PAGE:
Maou is the Japanese remake of the popular Korean drama “The Devil”. It is a murder suspense drama that despite originating from Korea, manages to provide a pretty solid story that actually makes sense. This Japanese version was released a couple years ago. I was initially bored by the first episode so I couldn’t find any motivation to watch it till recently.
Maou stars Johnny’s Ikuta Toma, Arashi leader Ohno Satoshi and obscure actress Kobayashi Ryoko. The show pits its morally gray characters against one another and can be best described as a more character driven Death Note.
Ikuta Toma plays a righteous police detective, once a middle school bully responsible for the death of his classmate. Ohno Satoshi acts as the the victim’s older brother. He appears as a kind-hearted defense attorney but beneath his exterior lies a ruthless criminal mastermind bent on revenge.
Perhaps the strongest aspect of Maou is the relation of the characters to the overall scenario. Indirectly, all the characters in the show are responsible for the string of murders. But when viewed from their individual perspectives the actions they take are most often the correct ones. Because of this none of the characters in the show are truly villains either. It is interesting to watch how the other characters contribute to the ever worsening situation. The story is strong, lose ends are all tied up quickly and the overall plot progresses well, a rarity when it comes to suspense dramas these days.
Many of the actors perform their roles admirably. Ikuta fits the role perfectly and pulled off many of the show’s emotional scenes well. Ohno Satoshi too acted much better than I would ever expect from a boy band member.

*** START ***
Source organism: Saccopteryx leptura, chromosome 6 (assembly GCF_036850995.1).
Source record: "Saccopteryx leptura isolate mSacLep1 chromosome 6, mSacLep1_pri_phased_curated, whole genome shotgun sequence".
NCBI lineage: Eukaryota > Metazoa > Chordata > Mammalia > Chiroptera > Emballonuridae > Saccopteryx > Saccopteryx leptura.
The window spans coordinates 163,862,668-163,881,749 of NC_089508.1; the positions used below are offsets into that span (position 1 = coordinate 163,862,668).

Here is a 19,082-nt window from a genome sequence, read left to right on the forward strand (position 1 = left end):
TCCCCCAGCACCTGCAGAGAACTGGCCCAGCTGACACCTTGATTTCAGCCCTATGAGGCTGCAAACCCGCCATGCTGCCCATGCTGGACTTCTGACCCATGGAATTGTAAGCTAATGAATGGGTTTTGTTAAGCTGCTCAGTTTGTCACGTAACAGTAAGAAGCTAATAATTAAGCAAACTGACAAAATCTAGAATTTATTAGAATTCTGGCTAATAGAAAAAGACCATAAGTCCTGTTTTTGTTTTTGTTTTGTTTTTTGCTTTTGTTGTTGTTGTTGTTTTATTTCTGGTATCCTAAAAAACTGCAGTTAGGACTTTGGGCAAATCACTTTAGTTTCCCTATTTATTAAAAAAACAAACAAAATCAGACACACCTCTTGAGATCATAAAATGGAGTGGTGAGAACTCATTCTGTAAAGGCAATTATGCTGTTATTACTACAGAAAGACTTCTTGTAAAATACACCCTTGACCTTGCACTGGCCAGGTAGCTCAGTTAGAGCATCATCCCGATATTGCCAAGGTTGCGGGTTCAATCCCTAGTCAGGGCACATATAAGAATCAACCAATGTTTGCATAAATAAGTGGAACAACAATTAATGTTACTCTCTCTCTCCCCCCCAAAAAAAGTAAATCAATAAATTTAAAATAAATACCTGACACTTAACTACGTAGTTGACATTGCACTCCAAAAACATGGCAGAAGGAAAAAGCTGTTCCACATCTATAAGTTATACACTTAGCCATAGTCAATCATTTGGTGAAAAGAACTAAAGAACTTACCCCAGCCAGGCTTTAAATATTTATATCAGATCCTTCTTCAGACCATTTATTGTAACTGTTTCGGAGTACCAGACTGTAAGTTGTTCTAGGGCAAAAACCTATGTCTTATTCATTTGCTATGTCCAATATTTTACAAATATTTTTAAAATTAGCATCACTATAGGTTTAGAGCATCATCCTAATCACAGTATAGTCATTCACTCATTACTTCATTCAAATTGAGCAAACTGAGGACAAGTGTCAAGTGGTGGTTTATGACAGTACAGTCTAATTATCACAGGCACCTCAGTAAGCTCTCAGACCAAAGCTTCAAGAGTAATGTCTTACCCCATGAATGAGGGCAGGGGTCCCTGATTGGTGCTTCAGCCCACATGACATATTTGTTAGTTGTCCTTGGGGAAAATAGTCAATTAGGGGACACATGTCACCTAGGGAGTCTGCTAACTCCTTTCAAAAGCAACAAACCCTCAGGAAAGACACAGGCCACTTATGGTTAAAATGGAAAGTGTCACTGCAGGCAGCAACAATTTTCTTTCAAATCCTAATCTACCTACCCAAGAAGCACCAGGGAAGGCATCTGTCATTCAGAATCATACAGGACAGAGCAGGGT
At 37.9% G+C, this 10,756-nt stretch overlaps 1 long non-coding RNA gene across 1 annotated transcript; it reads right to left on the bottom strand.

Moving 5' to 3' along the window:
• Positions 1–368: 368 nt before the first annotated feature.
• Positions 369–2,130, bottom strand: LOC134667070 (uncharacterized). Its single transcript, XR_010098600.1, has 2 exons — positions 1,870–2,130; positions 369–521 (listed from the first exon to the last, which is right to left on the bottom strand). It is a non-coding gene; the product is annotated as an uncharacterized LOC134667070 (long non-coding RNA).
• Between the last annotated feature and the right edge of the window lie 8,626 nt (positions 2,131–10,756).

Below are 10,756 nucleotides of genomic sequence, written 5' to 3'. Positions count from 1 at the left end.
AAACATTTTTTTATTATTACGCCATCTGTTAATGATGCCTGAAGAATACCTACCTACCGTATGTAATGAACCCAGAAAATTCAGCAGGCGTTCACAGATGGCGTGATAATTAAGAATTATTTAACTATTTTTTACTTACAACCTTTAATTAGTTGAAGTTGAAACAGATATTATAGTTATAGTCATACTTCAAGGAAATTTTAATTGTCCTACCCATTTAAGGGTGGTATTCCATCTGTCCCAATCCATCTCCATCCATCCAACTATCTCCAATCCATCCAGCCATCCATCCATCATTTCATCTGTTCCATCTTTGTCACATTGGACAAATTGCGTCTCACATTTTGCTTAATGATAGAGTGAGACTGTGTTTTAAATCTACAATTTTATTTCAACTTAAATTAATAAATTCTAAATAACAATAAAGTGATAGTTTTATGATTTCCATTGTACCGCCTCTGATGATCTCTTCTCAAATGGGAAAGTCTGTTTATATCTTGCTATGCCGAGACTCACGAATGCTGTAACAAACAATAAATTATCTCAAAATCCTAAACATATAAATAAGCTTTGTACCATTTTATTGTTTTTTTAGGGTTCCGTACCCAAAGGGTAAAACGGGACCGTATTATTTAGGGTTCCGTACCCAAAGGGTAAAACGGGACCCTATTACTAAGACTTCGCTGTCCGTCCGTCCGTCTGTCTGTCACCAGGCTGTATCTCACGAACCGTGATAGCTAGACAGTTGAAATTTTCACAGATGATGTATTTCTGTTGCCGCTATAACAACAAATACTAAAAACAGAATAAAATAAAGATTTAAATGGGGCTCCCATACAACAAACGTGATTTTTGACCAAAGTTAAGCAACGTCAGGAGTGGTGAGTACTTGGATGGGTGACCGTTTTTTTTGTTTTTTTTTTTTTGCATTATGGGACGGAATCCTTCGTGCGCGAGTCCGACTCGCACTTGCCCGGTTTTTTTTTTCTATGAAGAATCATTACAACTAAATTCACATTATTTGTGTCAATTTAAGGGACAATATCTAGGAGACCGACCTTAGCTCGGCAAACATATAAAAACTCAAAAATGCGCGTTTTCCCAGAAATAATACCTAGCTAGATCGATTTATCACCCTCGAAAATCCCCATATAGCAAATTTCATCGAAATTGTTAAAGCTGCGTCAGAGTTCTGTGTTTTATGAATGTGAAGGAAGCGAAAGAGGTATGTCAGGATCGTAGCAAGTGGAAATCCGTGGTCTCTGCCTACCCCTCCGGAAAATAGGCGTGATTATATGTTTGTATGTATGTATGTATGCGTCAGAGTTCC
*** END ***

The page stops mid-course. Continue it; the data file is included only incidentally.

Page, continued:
It was my first time seeing Kobayashi Ryoko in action since she has hardly appeared in anything else but she seems like a really promising actresses. Her impish and somewhat ethereal appearance strikes me as a cross between Inoue Mao and Kato Koyuki.
Despite all their acting talent however, I felt that both Ohno Satoshi and Kobayashi Ryoko were ill cast in their roles. Ohno’s boyish looks depart from the serious and bitter nature of his character. He also shared little chemistry with Kobayashi who plays his love interest in the show (despite much effort on Kobayashi’s part). I would have loved to see more of their relationship play out and the resulting internal conflicts.
Kobayashi’s character too could have benefited more from a more mature actress. When the show was filmed Kobayashi was just 18 but the time-line of the show puts her character at around 26. A much smaller gripe is that she and her younger part (played by ex-AKB48 member Masuyama Kayano) look nothing alike.
The comedian Gekidan Hitori plays a supporting role as the brother of Ikuta. Out of all the others, I felt he was the best cast member. He really proved himself as a talented actor by creating what was the most believable character in the show. While not particularly outstanding, the rest of the supporting cast aren’t too bad, with the exception of Liar Game’s Kichise Michiko who is simply a terrible actress.
A few other issues prevented me from enjoying the show even more. Most noticeably were the show’s often unnecessarily scenes. Many of these lengthy clips often served no purpose, such as repeated flashbacks showing an already established point. With a show like Maou, one can be pretty sure of the possibilities in which the show could end. Even so, I was also incredibly disappointed at how rushed the conclusion was. It was a mistake on the producer’s part to introduce new story elements midway into the last episode with the show only concluding in the show’s last few minutes. They barely even managed to fit the credits in.
Overall, Maou is a respectable drama that is well represented by its 11.4 rating. It’s not too bad a watch, especially for Johnny’s fans. The theme song for Maou, Arashi’s Truth sold over 618,000 copies to become the single best selling song in Japan for 2008.